Simon Baker: 'Streaming shows used to feel like an ordeal – I hope we've changed that notion'

The sound designer has helped oversee some of the biggest live-streams so far

Simon Baker
Simon Baker
© Simon Baker

As part of our brand new Curtains for Theatre Without You, we've been chatting to industry leaders about both their experiences during the pandemic and hopes for the future – here's our interview with sound designer Simon Baker, who has helped live-stream a variety of shows including Lungs at the Old Vic, Romantics Anonymous at Bristol Old Vic and, most recently, The Flying Lovers of Vitebsk at the same venue.

1) No one ever expected streaming to become such a pivotal part of the theatre community during 2020 – can you give a bit of background on how you helped get these incredible live-stream shows onto the web?

I knew the moment lockdown was announced that Wise Children needed to stay present somehow. My early years were spent in pirate radio so that need and passion to get back on air, coupled with ‘the show must go on' mantra motivated me to figure out how.

My youngest son spends a lot time watching people on YouTube play video games – people like NerdCubed. These YouTube shows are genius – the hosts talk directly to their fanbase, they create an online community, and they are interactive through chat messaging. They are a modern equivalent of local radio. I felt that Wise Children needed its own version. If the gaming community can do it then so could we. I quickly devised a way to get our own podcast series online and streaming live over Twitch (YouTube is feeling very 2010 these days).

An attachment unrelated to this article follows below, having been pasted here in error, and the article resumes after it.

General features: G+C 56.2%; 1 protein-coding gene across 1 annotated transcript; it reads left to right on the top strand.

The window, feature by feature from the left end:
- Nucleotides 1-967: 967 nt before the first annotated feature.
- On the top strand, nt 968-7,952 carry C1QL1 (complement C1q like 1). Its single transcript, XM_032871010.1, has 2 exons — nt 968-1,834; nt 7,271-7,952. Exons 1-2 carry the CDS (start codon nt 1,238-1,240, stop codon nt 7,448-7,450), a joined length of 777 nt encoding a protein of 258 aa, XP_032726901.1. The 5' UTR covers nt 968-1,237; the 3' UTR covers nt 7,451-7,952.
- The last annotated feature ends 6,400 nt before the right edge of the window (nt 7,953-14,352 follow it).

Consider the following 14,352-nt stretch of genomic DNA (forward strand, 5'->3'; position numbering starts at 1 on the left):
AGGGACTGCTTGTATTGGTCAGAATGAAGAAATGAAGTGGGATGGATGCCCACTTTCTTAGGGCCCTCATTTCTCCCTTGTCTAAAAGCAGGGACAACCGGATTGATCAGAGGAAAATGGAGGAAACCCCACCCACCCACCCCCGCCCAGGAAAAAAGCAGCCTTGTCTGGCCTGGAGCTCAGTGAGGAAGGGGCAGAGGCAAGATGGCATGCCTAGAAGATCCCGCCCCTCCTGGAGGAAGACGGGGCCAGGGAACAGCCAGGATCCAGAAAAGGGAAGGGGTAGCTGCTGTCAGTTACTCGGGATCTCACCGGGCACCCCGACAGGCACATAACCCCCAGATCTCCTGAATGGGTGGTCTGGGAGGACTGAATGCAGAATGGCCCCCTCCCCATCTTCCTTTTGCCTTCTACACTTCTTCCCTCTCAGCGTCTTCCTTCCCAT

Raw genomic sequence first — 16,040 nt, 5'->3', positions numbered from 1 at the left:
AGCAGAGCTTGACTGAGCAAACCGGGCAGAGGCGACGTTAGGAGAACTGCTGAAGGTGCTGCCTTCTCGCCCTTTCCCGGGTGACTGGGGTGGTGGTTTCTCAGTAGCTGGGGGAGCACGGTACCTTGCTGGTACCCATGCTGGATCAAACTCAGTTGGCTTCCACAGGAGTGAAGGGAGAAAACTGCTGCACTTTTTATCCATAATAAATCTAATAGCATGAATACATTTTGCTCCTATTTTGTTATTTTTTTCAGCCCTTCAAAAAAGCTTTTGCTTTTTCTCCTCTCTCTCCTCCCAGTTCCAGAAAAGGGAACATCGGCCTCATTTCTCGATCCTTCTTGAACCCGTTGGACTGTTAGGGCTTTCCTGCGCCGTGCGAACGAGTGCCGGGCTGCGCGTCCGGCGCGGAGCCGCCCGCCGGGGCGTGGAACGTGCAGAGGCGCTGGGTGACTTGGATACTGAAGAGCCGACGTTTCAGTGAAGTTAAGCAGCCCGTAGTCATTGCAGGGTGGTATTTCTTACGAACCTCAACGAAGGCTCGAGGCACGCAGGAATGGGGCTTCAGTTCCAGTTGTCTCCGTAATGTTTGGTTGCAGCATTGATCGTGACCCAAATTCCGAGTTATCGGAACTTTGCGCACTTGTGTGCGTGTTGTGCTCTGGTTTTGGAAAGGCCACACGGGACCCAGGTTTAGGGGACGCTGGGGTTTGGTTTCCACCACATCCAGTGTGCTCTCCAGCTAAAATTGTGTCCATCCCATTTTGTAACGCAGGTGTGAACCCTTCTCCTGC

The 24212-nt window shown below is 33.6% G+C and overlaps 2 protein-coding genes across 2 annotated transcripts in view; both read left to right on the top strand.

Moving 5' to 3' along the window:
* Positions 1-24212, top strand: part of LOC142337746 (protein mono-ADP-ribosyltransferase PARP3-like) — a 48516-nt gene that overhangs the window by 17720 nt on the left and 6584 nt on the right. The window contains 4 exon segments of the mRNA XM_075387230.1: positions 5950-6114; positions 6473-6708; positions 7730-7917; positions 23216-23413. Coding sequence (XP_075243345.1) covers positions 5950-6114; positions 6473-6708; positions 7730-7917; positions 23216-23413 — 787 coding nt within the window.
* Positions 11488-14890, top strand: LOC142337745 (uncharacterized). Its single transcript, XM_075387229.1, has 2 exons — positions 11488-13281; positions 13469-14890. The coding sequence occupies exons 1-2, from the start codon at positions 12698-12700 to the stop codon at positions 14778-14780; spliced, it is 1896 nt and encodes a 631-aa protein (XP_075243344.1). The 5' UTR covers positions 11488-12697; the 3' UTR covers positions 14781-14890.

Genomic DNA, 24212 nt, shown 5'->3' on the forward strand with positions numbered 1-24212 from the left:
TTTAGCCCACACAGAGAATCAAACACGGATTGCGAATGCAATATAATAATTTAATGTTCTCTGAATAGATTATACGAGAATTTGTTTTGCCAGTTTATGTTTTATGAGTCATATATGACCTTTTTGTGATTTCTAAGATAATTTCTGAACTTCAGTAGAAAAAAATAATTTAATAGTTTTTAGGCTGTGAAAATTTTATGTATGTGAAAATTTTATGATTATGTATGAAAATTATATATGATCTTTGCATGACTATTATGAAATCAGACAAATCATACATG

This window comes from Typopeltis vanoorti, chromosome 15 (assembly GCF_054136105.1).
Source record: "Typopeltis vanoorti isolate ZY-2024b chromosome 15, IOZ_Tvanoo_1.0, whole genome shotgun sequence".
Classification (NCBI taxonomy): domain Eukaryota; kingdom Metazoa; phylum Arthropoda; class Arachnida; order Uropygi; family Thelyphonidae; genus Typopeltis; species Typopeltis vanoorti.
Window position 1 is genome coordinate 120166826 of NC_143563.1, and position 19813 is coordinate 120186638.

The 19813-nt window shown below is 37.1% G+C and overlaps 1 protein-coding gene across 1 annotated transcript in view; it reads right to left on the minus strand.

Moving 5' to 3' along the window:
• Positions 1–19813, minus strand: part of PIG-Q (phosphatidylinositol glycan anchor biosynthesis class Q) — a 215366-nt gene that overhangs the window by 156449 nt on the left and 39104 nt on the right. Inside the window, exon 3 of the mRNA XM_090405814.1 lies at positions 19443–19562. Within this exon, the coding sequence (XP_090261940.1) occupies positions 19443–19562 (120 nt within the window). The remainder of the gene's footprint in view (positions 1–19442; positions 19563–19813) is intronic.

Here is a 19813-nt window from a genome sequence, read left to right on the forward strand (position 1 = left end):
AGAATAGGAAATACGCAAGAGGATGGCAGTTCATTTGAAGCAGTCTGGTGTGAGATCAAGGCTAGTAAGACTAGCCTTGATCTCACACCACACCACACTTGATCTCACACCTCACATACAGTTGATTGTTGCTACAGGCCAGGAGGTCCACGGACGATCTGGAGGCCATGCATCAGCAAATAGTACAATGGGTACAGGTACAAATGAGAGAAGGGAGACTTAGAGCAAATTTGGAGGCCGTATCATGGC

I borrowed the techniques from these home broadcasters – we used bits assembled from internet orders and software from GitHub. Once the live podcasts were happening, I soon realised we could scale this up.

Matthew Warchus asked me to get involved in helping get their IN Camera season up and running. With the tech and knowledge learnt from the podcasts, streaming a show didn't seem like a massive jump – we were just up scaling the number of cameras.

Once that was happening, I felt that back at Wise Children we should be brave a try a whole fully staged show. Around this time there was much talk of elite sport being allowed back into training so I felt that if football could get back, so could we.

I'd figured out capture, but I next needed to figure out the box office and user experience.

2) What would you say was the biggest learning curve for the experience?

We went from being a theatre company to a digital media company overnight. We had to build everything from scratch and learn everything from vision mixing to camera focal lengths. So everything has been a challenge. When we started, we didn't know what we didn't know – we had to make everything up.

Figuring out the box office has been hard. Traditionally, companies like Wise Children are more akin to content providers to theatres but now we're suddenly doing everything, from box office, through to marketing. Figuring out how to provide a robust HD broadcast along with an easy-to-use experience for our audience was tough.

All this happened as we tried to keep the company afloat – Wise Children is now run from several kitchen tables as we let go of the office to reduce our overheads.